Write your first Business Plan

December 28, 2012 under blogs

You’ve got the idea, you think it’s a winner – now all you need is a clear, concise Business Plan!

Deciding to become an entrepreneur is very exciting – and once you’ve found your big idea, you have to move forward. If the thought of writing your very first business plan throws you in at the deep end, don’t worry – you’re not alone!

Untrodden paths can be intimidating – because how do you know what goes into a Business Plan when you’ve never written one? With that in mind, we’ve come up with a simple guide to writing your first Business Plan that we hope makes it a bit clearer.

Section1 – The Summary

What’s this bit about?
– This is a synopsis of the key points of your entire plan, mentioning a little bit of everything from every other section of your Business Plan.
– It should be no more than two pages long, and as interesting and informative as possible. Remember, bank managers are busy – it may be the only part of your plan that actually gets read.

Why do I need it?
The point of the summary is to get the person reading it interested in your ideas, and give a very clear idea of exactly what those ideas are, and how they’ll be carried out.

MOO Top tip:
Write the summary last, not first. It will be much easier to highlight the most relevant key points after you’ve written the entire thing up.

Section 2 – The Vision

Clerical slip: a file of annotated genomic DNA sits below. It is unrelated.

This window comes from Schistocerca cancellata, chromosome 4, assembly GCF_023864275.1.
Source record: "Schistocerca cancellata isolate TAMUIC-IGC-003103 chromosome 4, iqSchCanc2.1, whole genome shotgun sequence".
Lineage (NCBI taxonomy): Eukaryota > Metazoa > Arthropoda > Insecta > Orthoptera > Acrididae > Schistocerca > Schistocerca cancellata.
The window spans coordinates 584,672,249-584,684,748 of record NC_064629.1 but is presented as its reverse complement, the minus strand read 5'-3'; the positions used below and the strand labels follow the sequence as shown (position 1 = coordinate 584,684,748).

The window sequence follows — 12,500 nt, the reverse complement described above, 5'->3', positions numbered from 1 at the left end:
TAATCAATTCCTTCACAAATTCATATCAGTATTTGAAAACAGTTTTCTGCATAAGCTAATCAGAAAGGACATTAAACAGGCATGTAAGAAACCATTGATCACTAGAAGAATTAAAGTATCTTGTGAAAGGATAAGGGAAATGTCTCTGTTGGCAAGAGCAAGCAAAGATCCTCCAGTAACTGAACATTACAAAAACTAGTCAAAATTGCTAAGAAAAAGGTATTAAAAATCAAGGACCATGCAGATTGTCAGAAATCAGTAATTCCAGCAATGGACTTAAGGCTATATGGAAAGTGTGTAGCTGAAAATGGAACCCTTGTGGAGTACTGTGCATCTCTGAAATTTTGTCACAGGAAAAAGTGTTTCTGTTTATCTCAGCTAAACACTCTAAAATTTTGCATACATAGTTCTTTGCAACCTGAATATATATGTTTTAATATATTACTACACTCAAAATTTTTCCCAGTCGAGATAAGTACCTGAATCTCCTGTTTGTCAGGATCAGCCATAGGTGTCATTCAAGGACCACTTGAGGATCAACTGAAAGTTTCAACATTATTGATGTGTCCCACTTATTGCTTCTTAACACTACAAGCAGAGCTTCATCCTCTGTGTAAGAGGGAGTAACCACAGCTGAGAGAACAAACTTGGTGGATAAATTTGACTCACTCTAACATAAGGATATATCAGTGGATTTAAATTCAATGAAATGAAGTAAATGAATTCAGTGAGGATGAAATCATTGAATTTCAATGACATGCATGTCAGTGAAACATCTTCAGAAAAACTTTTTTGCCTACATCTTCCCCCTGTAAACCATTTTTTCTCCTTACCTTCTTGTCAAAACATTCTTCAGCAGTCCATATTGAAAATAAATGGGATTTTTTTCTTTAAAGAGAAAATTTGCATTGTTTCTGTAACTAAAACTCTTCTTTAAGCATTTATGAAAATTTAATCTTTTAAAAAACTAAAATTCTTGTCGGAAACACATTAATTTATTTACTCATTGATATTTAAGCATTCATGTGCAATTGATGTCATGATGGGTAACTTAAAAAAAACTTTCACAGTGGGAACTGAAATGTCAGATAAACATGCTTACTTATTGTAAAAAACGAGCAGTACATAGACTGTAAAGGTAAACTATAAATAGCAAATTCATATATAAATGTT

What’s this bit about?
This is where you describe very clearly an overview (or your vision) for the reader of exactly what it is that your business is going to do. It’s the “Who, what and where” of your plan.

What goes in it?
– Who you are
– What your business does (and which sector it falls into)
– The history of the business (is it brand new, or have you inherited an old one that you want to revamp?)
– The launch date of the business
– Your plans for the future of the business

MOO Top tip:
Keep your language direct and to the point. Nobody is impressed with fancy language – the simpler the better. If you’re not sure, get a friend to read it through and let you know if it makes sense.

Section 3 – The Marketing and Sales strategy

What’s this bit about?
The marketing strategy is where you explain why people will want your product or service, and the Sales strategy shows you’ll get them to buy it. Simple!

What goes in it?
This is where all that research you did when you evaluated your business idea gets put to use!

The Marketing section is made up of your answers to the following questions:
1.The market – how big is it, what are its general patterns and what factors are currently affecting it?
2. The customers – who are they, how old are they, what makes them interested in what you’re offering?
3. The competition – who are they, what do they do, how do they do it, their strengths and weaknesses and how big are they in the market?
4. The future – are there expected changes in the market you’re aware of, how will this affect both you and the competition?

The Sales Strategy is made up of your answers to the following questions:
1.The customers (again!) – who has already shown interest? How will you go about attracting more people like this?
2. The pricing – do you have a system? If not, what research will you do to put one in place?
3. The promotion – how to you plan to spread the word – direct mailouts, advertising, email, PR etc?
4. The sales – will you go door-to-door, over the internet, telesales, retail or a different plan? Do you have the skills in your team to manage this?

MOO Top tip: